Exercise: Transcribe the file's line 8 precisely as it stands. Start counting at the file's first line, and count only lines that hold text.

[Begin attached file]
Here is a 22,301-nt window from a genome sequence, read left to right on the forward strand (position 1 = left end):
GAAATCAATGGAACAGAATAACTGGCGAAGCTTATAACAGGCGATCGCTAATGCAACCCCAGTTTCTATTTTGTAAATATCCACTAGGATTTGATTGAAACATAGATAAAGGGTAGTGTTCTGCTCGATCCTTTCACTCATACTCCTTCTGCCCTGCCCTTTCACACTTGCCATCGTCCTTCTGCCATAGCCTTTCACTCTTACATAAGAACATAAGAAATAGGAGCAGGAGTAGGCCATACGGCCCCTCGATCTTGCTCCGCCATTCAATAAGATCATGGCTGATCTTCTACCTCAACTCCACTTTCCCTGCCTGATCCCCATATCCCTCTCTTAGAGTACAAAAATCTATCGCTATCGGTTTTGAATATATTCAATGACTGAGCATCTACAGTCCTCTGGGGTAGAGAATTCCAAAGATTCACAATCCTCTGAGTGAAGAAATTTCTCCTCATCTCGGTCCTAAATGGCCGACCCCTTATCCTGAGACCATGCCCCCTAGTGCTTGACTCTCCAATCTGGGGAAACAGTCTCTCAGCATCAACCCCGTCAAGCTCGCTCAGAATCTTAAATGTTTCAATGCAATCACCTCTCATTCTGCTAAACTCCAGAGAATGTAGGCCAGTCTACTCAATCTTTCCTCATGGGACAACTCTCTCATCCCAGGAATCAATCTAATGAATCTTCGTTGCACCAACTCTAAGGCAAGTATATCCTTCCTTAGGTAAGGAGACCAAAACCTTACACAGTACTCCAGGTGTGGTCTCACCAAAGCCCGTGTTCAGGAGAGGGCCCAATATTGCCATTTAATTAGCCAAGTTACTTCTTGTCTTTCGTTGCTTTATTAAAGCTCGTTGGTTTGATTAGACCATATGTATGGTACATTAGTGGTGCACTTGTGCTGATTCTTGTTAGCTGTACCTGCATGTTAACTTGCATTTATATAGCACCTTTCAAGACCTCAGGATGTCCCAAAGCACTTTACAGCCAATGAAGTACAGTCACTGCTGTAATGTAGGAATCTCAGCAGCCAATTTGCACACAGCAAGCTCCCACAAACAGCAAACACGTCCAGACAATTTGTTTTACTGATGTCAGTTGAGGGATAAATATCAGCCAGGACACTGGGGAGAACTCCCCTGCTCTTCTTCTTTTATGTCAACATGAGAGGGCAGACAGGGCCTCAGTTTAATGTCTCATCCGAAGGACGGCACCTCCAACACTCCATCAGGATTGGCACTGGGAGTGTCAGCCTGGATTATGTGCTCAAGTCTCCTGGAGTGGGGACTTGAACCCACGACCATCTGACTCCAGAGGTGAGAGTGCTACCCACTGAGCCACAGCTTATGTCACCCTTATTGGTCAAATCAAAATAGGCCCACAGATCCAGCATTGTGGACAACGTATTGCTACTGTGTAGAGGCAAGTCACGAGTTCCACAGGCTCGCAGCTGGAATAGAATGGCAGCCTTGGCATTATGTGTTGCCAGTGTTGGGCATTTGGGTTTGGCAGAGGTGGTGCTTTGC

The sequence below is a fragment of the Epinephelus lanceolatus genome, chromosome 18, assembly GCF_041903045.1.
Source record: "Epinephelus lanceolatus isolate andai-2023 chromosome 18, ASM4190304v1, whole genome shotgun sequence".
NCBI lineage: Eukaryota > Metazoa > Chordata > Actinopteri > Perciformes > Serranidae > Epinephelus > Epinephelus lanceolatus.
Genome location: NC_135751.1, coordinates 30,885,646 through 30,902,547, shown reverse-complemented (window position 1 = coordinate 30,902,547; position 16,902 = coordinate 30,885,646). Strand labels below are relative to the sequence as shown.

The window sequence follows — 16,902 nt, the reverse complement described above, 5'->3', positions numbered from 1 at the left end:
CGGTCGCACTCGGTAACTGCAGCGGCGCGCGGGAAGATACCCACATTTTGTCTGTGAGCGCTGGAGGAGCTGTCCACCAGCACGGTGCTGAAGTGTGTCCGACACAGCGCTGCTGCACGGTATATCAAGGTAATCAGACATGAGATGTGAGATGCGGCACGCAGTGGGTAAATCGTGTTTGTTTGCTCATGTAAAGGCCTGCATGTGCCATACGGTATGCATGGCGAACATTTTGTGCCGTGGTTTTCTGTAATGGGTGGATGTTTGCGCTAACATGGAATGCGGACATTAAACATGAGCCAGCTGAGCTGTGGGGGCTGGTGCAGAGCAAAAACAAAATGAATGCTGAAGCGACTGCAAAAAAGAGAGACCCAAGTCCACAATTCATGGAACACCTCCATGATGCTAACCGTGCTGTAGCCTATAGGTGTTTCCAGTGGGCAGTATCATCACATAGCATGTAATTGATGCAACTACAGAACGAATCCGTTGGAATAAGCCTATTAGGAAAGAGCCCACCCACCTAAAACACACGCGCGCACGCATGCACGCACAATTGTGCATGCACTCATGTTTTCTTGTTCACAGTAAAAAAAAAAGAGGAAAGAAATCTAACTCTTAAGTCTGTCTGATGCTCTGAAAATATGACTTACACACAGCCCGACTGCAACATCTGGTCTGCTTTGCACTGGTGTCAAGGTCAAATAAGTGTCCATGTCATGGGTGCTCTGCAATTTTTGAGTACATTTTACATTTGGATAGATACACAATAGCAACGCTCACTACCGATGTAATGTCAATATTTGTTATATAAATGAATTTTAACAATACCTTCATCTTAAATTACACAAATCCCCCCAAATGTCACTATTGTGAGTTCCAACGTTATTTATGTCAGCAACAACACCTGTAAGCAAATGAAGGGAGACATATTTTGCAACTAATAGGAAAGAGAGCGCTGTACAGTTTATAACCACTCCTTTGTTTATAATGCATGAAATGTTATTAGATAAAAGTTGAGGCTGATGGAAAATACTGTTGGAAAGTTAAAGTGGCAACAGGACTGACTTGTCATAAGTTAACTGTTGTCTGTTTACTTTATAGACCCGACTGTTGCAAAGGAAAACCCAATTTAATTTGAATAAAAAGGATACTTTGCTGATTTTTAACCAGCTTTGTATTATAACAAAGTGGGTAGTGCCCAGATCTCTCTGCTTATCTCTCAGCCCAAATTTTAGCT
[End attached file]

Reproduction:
CGGTCGCACTCGGTAACTGCAGCGGCGCGCGGGAAGATACCCACATTTTGTCTGTGAGCGCTGGAGGAGCTGTCCACCAGCACGGTGCTGAAGTGTGTCCGACACAGCGCTGCTGCACGGTATATCAAGGTAATCAGACATGAGATGTGAGATGCGGCACGCAGTGGGTAAATCGTGTTTGTTTGCTCATGTAAAGGCCTGCATGTGCCATACGGTATGCATGGCGAACATTTTGTGCCGTGGTTTTCTGTAATGGGTGGATGTTTGCGCTAACATGGAATGCGGACATTAAACATGAGCCAGCTGAGCTGTGGGGGCTGGTGCAGAGCAAAAACAAAATGAATGCTGAAGCGACTGCAAAAAAGAGAGACCCAAGTCCACAATTCATGGAACACCTCCATGATGCTAACCGTGCTGTAGCCTATAGGTGTTTCCAGTGGGCAGTATCATCACATAGCATGTAATTGATGCAACTACAGAACGAATCCGTTGGAATAAGCCTATTAGGAAAGAGCCCACCCACCTAAAACACACGCGCGCACGCATGCACGCACAATTGTGCATGCACTCATGTTTTCTTGTTCACAGTAAAAAAAAAAGAGGAAAGAAATCTAACTCTTAAGTCTGTCTGATGCTCTGAAAATATGACTTACACACAGCCCGACTGCAACATCTGGTCTGCTTTGCACTGGTGTCAAGGTCAAATAAGTGTCCATGTCATGGGTGCTCTGCAATTTTTGAGTACATTTTACATTTGGATAGATACACAATAGCAACGCTCACTACCGATGTAATGTCAATATTTGTTATATAAATGAATTTTAACAATACCTTCATCTTAAATTACACAAATCCCCCCAAATGTCACTATTGTGAGTTCCAACGTTATTTATGTCAGCAACAACACCTGTAAGCAAATGAAGGGAGACATATTTTGCAACTAATAGGAAAGAGAGCGCTGTACAGTTTATAACCACTCCTTTGTTTATAATGCATGAAATGTTATTAGATAAAAGTTGAGGCTGATGGAAAATACTGTTGGAAAGTTAAAGTGGCAACAGGACTGACTTGTCATAAGTTAACTGTTGTCTGTTTACTTTATAGACCCGACTGTTGCAAAGGAAAACCCAATTTAATTTGAATAAAAAGGATACTTTGCTGATTTTTAACCAGCTTTGTATTATAACAAAGTGGGTAGTGCCCAGATCTCTCTGCTTATCTCTCAGCCCAAATTTTAGCT